The mast lift and the move into our work shed would have to wait until first thing the following morning but the yard guys were great and even worked though their tea break so that we could also lift off the pushpit and solar panel arch. By 11.00 Maunie was in her shed:
With the mast and rigging removed we could get on with the job of pulling the chain plates, substantial chunks of stainless steel which anchor the shrouds (wires supporting the mast) to the deck. More tricky access to the bolts below deck but we succeeded.
|Di is very pleased to wrestle the main shroud chain plate from the deck|
|Graham had to climb into the chain locker to unbolt the pulpit and forward deck cleats|
By Wednesday morning we'd removed all the deck fittings except the anchor windlass (more on that shortly) and Richard, the expert who will fit the replacement deck, arrived with a big roll of plastic to make an accurate template.
So, with that all done (and it took until mid-evening), Thursday morning was the moment of truth. Just how strongly would the old teak deck be fixed to the fibreglass below it? Graham had studied several YouTube videos of other people doing the same job and it would seem that either the planks would come off in nice, easy long strips or they'd be glued down really hard. See if you can guess what Maunie's planks were like.....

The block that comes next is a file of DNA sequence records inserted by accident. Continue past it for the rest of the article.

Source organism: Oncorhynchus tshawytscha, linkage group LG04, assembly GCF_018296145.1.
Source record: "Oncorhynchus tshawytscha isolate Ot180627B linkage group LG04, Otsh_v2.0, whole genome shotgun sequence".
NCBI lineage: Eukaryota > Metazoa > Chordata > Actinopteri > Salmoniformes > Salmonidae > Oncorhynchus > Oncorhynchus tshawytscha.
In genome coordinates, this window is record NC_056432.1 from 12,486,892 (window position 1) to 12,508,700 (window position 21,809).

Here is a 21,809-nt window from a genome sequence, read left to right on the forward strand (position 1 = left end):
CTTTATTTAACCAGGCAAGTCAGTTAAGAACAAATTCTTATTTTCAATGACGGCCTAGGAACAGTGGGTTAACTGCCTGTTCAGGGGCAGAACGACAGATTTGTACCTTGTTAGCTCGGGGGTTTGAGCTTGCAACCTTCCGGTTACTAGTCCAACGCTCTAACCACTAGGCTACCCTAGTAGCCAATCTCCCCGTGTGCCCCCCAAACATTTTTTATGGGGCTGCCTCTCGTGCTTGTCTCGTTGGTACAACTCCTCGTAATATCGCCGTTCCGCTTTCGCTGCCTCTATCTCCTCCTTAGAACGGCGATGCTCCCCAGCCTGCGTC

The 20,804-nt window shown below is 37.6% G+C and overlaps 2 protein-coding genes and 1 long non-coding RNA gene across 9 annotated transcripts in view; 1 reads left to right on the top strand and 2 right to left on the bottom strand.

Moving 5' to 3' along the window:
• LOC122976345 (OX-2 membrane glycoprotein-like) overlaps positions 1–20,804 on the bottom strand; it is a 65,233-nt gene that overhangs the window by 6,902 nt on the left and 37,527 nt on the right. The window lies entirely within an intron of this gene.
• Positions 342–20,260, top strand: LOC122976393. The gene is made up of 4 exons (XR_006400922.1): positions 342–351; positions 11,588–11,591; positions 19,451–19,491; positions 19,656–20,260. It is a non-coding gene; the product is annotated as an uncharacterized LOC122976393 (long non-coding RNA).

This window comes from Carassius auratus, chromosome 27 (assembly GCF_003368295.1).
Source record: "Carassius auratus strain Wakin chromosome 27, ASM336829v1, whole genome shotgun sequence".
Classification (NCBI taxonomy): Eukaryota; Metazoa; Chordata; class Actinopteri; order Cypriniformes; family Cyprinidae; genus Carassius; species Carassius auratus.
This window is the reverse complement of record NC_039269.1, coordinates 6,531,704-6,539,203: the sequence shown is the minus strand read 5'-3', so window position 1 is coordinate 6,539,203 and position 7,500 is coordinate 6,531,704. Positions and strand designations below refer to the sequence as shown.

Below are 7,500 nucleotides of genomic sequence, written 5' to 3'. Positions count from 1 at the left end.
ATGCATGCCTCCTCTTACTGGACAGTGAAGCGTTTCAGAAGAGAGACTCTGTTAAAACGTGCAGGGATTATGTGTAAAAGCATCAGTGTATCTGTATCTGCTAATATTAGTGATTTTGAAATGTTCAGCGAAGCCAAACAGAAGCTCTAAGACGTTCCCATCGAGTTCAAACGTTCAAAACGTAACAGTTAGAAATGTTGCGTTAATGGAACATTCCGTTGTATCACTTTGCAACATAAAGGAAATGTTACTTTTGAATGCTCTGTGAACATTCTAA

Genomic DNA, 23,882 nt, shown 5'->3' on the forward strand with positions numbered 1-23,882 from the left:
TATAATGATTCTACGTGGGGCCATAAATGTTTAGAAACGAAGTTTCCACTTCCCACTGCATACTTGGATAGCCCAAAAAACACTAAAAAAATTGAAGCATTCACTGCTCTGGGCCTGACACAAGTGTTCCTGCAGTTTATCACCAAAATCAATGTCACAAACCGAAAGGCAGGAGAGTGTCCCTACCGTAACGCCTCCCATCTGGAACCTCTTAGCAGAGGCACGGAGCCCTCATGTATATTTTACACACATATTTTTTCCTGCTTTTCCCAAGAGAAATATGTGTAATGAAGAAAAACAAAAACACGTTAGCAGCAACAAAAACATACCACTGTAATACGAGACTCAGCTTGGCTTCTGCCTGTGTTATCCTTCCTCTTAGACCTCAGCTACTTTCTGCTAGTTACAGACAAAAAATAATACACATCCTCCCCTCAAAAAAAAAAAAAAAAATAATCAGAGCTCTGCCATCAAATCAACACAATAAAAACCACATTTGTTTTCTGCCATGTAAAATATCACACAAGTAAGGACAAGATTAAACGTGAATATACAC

|Our teak had been glued very firmly into place and had to be chipped off in small pieces with a hammer and chisel. Oh, joy!|
|We used a small circular saw to cut across the planks before applying the chisel|
|A very slow and messy job|
|The epoxy glue was so strong that it either split the teak or pulled up some of the fibreglass gel coat. Sanding and filling will be required before the new deck is laid.|
After consulting the Google, we thought that an SBS+ hammer drill, which allows you to fit a chisel and apply it without the rotational component of a normal hammer drill, might be a solution. Graham went to his new favourite shop, Toolstation, and bought a cheap drill and a couple of chisel bits then drove back to Maunie today to test the theory:
The good news is that it worked. It certainly wasn't like peeling rolls of butter but the chisel did lift the planks much more quickly and with far less pressure on aching wrists.
The bad news is that, after a well-earned lunch break and optimistic expectations of removing all the remaining teak by the end of the day, the new drill developed a fault and stopped working altogether. Clearly we should have bought a brand we'd heard of! Words were said and some hand-chiselling followed but Graham abandoned ship at 4.30pm and will have to take the drill back to the shop tomorrow ....
However, at least we know that the project is doable and we've now stripped about 75% of the teak. The remainder will be a bit trickier in terms of access, though, along the narrow side decks.
The one major remaining worry is how to remove the windlass (at the bottom of the last photo) as, despite removing the circlips and seal and applying liberal quantities of penetrating oil, it just doesn't want to shift. We'll no doubt find a solution somehow...
We have a few days at home now so will update on progress with this project next weekend.